A number of people come into the Clinic with Plantar Warts, or Fish Eyes, as Trinis call them. I have seen from the six year old to mature. Many are shocked to hear it is a viral infection, the human papilloma virus (HPV). I usually have to explain that it is a strain of the HPV.
If the body’s immune system is weakened, it can be present for a while, or more can pop up. In these situations, your warts may be large, cover a wide area, and be harder to treat. Whilst you can get a wart anywhere, my focus is the plantar wart; plantar speaks to the sole of the feet.
Plantar warts may go away on their own, although this can take months or years. In some people, they don’t feel pain, but if they are on a pressure point, it can cause discomfort or be quite painful. They are most widespread in school-aged children and young adults; however, I do see several mature patients with it too.
Plantar warts can be uncomfortable or painful, especially if they’re on your feet or near your nail beds. You may find them unsightly as well.
If you suspect a plantar wart, or you know it is a wart and it is bothering you, see your podiatrist. They’ll ask about it, how long you’ve had it, and how it affects you. They would examine it, and execute or suggest treatments/ products to use.
Most plantar warts will go away by themselves and don’t need any treatment. Often, leaving them is the best option, especially for
children, as some treatments can be time consuming, painful, and cause side effects. But you may want to consider treatment if your wart becomes painful, unsightly, or doesn’t go away. There are many different types of treatment for warts, but none works completely, and doctors still aren’t sure which ones work best. It’s not unusual for your wart to return after treatment.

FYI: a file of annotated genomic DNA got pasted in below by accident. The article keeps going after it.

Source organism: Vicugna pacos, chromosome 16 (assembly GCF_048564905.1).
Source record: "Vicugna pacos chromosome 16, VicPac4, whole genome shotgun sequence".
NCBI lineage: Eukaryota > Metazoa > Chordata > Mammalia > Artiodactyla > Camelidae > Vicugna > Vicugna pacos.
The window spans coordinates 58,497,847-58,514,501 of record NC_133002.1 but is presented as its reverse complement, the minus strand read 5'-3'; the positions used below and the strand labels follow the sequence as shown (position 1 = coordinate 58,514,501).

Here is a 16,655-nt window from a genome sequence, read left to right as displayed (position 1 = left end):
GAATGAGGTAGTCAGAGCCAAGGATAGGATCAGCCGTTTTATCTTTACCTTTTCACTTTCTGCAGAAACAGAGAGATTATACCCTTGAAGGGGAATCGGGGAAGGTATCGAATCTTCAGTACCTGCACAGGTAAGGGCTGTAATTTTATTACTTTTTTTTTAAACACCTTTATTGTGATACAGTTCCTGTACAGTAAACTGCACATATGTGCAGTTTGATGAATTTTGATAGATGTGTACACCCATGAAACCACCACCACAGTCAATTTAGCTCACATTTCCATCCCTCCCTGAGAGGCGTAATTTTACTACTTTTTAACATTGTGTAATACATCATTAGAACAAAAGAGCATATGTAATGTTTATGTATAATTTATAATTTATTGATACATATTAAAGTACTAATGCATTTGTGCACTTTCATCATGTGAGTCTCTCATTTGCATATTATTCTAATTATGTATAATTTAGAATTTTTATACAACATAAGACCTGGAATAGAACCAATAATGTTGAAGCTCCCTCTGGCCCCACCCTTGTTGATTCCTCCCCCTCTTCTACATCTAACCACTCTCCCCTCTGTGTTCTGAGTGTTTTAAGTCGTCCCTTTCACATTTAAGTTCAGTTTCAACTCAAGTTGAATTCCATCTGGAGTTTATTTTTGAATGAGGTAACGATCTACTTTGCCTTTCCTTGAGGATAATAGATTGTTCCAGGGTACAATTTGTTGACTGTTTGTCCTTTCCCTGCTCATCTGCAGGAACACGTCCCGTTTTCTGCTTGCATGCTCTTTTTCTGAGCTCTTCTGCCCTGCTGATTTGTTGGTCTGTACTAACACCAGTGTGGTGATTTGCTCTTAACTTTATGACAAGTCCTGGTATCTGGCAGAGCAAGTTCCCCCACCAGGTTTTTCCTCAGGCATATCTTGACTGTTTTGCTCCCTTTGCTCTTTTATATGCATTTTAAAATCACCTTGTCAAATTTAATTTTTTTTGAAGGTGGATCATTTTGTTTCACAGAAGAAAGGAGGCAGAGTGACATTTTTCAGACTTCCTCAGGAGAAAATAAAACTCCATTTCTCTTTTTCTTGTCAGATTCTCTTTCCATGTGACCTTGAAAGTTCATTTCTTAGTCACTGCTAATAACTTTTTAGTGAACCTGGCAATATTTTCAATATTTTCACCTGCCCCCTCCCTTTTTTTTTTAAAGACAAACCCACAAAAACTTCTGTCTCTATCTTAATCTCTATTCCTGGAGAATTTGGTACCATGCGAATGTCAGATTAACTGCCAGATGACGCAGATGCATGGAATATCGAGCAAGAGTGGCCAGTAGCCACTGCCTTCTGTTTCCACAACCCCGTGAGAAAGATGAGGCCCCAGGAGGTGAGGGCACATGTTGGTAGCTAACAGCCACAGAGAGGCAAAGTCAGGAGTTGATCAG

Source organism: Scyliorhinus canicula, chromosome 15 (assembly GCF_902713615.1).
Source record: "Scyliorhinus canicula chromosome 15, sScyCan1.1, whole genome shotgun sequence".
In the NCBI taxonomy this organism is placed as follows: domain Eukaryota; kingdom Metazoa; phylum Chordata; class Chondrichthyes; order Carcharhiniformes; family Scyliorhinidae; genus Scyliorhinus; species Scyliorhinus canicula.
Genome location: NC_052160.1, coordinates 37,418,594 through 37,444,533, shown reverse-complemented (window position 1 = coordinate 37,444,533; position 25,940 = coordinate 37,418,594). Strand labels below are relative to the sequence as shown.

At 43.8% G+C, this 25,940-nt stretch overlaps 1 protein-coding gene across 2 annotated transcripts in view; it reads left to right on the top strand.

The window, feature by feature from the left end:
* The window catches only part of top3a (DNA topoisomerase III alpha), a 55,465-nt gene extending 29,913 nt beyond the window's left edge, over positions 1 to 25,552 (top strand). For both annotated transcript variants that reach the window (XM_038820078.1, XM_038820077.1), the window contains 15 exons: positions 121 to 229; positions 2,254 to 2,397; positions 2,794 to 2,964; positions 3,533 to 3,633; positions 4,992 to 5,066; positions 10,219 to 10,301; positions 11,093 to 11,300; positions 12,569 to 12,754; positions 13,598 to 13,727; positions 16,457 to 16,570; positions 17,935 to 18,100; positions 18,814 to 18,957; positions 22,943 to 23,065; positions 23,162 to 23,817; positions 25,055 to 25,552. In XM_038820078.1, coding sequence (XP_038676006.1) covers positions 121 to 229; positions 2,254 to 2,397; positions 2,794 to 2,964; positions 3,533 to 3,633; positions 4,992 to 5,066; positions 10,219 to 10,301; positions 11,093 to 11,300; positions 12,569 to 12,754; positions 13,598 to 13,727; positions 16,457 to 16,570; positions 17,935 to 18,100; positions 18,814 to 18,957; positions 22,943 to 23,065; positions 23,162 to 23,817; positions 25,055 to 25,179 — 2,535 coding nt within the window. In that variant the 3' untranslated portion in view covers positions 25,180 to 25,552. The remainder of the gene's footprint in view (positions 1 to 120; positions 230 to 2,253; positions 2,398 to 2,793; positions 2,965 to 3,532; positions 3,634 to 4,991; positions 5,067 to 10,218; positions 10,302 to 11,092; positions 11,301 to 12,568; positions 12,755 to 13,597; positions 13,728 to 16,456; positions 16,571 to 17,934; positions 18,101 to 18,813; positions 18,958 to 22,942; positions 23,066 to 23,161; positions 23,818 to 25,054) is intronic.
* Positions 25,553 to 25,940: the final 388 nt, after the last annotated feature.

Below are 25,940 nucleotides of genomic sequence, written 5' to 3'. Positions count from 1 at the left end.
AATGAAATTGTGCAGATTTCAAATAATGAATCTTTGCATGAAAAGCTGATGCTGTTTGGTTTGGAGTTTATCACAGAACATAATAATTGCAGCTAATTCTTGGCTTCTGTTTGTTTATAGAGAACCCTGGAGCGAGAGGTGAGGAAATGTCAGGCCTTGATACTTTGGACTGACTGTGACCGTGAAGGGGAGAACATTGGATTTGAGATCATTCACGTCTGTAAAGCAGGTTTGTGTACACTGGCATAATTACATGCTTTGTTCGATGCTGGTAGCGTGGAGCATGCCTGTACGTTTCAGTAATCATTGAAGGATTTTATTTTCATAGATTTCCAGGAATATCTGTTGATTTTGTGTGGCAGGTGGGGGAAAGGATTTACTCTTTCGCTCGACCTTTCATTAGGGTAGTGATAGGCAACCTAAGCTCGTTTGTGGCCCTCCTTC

The most commonly used treatments for warts are debridement, treatment containing salicylic acid, and cryotherapy (freezing). See your podiatrist or dermatologist to explore which treatment they utilise. If you are taking medicines that lower your immunity, it can be a factor in your plantar wart not going away.
There are many creams, gels and medicated plasters for treating warts. Be guided by your podiatrist, as some of these solutions can cause damage to healthy layers of skin, if not used properly. This is because many of these contain salicylic acid, which is an active ingredient. This is a chemical that helps by softening the hard outer layer of your wart. Diabetic patients need to stay away from purchasing such products.
Always carefully follow the instructions that come with your medicines for warts. Make sure you apply it to the wart only. Avoid getting it on the surrounding area, as it can cause irritation to your healthy skin. Don’t use it on broken skin. Use an emery board or pumice stone once or twice a week, to remove any excess callus. You may need to use this treatment daily for up to three months.
Cryotherapy is the process of freezing your wart, using liquid nitrogen, and utilised by some health professionals. Your health provider applies the liquid nitrogen to your wart using either a spray, or a cotton bud. It takes between five and 30 seconds to freeze your wart, depending on the technique used, along with the size and location of the wart.
Your health provider may recommend repeating the cryotherapy every one to four weeks for up to six treatments. It can be painful, and sometimes leads to blistering or scarring of your skin. It isn’t often recommended for children because it’s painful. Cryotherapy isn’t recommended in certain circumstances, such as if you have poor circulation. As well, it hasn’t been found to be any more effective than salicylic acid treatment.
In some circumstances the health professional might suggest surgical removal of your wart. Your health provider may remove your wart by scraping it away using an instrument called a curette. Or they may offer laser treatment, which involves using a laser to destroy your wart, and the blood vessels that supply it. These procedures are done under local anaesthesia. A number of surgical procedures leave scars, and these can be painful on the soles of your feet. In about three out of ten cases, the wart comes back after surgical removal. To try and prevent this, your health professional may recommend a combination of surgery and medicines.
The bottom line is, choose wisely; a quick fix isn’t always the best fix. Surgery has its place, but isn’t always best suited for certain conditions, particularly based on anatomical location.
Your feet mirror your general health . . . cherish them!